Effectiveness of multi-detector row computed tomography in detection of the presence and extent of ductal carcinoma in situ

Izo Kimijima, Kazuya Yoshida, Ryo Tamura, Takuya Moriya

    Research output: Contribution to journalArticlepeer-review

    5 Citations (Scopus)


    Background: As ductal carcinoma in situ (DCIS) lesions can spread widely in the ductal-lobular segment, often without palpable tumor, complete resection of the lesion in breast-conserving surgery requires establishment of the precise location and extent of the lesion during preoperative imaging studies. We investigated the potential of multi-detector row computed tomography (MDCT) in detecting and delineating DCIS lesions. Methods: Overall, 74 patients with 75 DCIS lesions underwent breast MDCT. The size of the DCIS lesion in each patient was measured in the volume rendering images and compared to the size obtained by pathological mapping. The differences between the actual tumor size and that obtained from MDCT (L-Path and L-CT) were calculated, and the relationships between these differences and tumor characteristics were investigated. Results: DCIS was detected fully or partially in 64 (84.9 %) of 75 lesions, whereas the detection rate of magnetic resonance imaging (MRI) was 90 %. The detection rate was not influenced by comedo/non-comedo status, but the detection rate of higher nuclear grade DCIS lesions tended to be higher than that of low grade lesions (p = 0.089), while the estimated size was also more accurate in the former (p = 0.046). Hormone receptor and Her2 status did not affect MDCT findings. Conclusion: MDCT is highly effective for detecting DCIS, especially the more aggressive types of DCIS. Moreover, the patient's position during MDCT imaging is more similar to that during surgery than that during MRI, making MDCT a highly useful presurgical imaging technique for the assessment of DCIS.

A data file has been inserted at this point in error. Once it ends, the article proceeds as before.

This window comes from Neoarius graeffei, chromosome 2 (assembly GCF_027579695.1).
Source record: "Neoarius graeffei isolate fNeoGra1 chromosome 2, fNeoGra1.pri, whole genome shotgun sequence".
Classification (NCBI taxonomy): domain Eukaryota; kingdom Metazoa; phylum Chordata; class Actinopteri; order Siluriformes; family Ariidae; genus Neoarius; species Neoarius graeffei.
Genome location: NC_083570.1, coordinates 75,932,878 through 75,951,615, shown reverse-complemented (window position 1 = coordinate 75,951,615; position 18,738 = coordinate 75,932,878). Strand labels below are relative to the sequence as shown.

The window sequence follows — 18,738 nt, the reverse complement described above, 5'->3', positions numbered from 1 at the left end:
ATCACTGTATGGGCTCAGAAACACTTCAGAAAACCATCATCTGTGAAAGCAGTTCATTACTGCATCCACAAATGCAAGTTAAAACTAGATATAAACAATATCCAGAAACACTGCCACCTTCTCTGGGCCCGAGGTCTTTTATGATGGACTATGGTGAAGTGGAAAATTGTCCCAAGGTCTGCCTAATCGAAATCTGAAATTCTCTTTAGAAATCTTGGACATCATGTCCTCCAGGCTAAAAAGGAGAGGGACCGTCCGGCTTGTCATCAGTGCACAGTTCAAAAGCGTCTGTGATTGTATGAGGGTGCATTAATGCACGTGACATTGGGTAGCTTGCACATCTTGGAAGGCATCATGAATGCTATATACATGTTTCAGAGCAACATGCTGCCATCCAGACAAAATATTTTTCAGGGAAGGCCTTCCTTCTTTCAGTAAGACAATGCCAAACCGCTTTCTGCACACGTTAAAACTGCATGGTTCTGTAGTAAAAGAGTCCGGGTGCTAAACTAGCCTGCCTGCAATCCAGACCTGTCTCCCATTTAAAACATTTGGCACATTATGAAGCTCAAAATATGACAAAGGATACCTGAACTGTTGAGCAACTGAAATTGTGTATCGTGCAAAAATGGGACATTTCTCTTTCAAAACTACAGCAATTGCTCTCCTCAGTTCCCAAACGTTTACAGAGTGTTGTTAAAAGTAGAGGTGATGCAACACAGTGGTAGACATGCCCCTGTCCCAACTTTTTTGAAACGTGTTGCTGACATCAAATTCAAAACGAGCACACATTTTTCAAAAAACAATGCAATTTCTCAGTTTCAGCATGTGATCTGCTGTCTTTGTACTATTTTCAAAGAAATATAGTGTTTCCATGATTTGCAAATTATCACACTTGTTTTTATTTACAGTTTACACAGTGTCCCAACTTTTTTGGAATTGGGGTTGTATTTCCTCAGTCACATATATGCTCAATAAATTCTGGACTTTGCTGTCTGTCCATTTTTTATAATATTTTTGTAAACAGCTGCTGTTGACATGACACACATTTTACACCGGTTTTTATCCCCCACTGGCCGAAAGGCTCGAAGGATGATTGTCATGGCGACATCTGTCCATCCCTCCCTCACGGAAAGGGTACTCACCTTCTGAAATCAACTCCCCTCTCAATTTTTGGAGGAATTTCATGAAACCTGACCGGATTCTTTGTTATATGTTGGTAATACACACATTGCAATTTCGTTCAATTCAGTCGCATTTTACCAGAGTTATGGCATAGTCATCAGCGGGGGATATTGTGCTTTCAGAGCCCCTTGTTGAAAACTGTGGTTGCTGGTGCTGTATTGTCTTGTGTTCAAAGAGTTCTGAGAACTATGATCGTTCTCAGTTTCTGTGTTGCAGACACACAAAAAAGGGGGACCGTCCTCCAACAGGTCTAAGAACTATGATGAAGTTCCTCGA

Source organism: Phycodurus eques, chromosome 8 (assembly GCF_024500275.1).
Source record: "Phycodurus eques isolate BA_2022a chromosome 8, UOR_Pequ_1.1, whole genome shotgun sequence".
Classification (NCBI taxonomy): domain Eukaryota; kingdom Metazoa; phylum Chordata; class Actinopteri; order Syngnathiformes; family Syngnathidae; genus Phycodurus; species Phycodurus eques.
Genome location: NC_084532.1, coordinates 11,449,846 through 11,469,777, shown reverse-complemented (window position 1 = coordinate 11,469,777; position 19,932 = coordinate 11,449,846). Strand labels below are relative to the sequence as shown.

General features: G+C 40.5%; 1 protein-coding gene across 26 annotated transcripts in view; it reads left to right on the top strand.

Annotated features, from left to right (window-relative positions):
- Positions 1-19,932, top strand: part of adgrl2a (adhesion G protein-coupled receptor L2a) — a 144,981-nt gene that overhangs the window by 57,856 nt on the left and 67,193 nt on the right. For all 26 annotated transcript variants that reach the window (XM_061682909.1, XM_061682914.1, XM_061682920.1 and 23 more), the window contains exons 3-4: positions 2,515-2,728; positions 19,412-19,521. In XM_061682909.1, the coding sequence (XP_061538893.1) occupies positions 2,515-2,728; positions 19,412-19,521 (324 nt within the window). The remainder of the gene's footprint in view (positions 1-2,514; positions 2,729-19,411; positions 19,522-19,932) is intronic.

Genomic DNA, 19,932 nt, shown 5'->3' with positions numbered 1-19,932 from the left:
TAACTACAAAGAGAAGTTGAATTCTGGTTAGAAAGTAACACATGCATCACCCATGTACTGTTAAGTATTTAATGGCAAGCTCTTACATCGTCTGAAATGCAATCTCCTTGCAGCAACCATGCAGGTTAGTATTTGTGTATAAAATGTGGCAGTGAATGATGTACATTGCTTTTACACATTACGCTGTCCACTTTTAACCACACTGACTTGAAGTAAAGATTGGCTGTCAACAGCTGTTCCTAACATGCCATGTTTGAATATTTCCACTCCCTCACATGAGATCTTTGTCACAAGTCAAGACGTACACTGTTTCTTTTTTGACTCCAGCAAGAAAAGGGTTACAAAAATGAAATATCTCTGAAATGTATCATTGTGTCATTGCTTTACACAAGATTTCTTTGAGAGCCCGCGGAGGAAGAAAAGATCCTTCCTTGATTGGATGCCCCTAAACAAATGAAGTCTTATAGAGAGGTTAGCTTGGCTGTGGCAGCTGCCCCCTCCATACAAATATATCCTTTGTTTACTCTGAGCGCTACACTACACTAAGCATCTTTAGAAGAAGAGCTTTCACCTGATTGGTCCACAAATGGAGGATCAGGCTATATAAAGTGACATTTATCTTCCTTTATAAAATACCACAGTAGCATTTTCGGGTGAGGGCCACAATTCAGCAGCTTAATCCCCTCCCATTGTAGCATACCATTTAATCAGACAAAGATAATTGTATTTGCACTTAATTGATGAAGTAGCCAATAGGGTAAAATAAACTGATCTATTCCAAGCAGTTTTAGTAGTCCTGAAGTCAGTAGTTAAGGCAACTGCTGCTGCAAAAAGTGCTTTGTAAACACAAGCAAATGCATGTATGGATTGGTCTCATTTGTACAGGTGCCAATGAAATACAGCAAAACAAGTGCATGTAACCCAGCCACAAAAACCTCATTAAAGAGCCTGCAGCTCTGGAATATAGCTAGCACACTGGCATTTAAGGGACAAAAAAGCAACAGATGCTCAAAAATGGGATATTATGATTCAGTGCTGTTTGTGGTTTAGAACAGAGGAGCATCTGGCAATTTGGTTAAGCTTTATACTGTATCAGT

Original languageEnglish
    Pages (from-to)26-33
    Number of pages8
    JournalBreast Cancer
    Issue number1
    Publication statusPublished - 2013 Jan


    • Breast cancer
    • Magnetic resonance imaging (MRI)
    • Multi-detector row computed tomography (MDCT)

    ASJC Scopus subject areas

    • Oncology
    • Radiology Nuclear Medicine and imaging
    • Pharmacology (medical)


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